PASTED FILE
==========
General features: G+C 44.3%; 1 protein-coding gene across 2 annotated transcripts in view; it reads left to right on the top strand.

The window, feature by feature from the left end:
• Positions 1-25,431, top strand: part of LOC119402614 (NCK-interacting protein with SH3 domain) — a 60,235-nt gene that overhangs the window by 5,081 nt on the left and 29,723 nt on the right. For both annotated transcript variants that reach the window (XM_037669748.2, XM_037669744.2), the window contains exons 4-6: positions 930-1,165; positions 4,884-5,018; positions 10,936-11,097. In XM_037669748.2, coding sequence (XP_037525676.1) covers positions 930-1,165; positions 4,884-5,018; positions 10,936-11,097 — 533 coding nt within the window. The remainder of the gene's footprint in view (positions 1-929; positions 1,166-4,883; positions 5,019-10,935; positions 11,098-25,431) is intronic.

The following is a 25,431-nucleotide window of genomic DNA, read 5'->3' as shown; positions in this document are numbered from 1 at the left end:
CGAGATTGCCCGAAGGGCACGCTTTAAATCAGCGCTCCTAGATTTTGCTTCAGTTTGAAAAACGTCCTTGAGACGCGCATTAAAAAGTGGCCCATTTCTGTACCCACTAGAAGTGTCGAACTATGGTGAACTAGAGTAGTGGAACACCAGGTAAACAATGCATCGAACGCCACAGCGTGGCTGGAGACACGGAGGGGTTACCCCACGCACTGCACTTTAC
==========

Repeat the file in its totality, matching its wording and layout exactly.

General features: G+C 44.3%; 1 protein-coding gene across 2 annotated transcripts in view; it reads left to right on the top strand.

The window, feature by feature from the left end:
• Positions 1-25,431, top strand: part of LOC119402614 (NCK-interacting protein with SH3 domain) — a 60,235-nt gene that overhangs the window by 5,081 nt on the left and 29,723 nt on the right. For both annotated transcript variants that reach the window (XM_037669748.2, XM_037669744.2), the window contains exons 4-6: positions 930-1,165; positions 4,884-5,018; positions 10,936-11,097. In XM_037669748.2, coding sequence (XP_037525676.1) covers positions 930-1,165; positions 4,884-5,018; positions 10,936-11,097 — 533 coding nt within the window. The remainder of the gene's footprint in view (positions 1-929; positions 1,166-4,883; positions 5,019-10,935; positions 11,098-25,431) is intronic.

The following is a 25,431-nucleotide window of genomic DNA, read 5'->3' as shown; positions in this document are numbered from 1 at the left end:
CGAGATTGCCCGAAGGGCACGCTTTAAATCAGCGCTCCTAGATTTTGCTTCAGTTTGAAAAACGTCCTTGAGACGCGCATTAAAAAGTGGCCCATTTCTGTACCCACTAGAAGTGTCGAACTATGGTGAACTAGAGTAGTGGAACACCAGGTAAACAATGCATCGAACGCCACAGCGTGGCTGGAGACACGGAGGGGTTACCCCACGCACTGCACTTTAC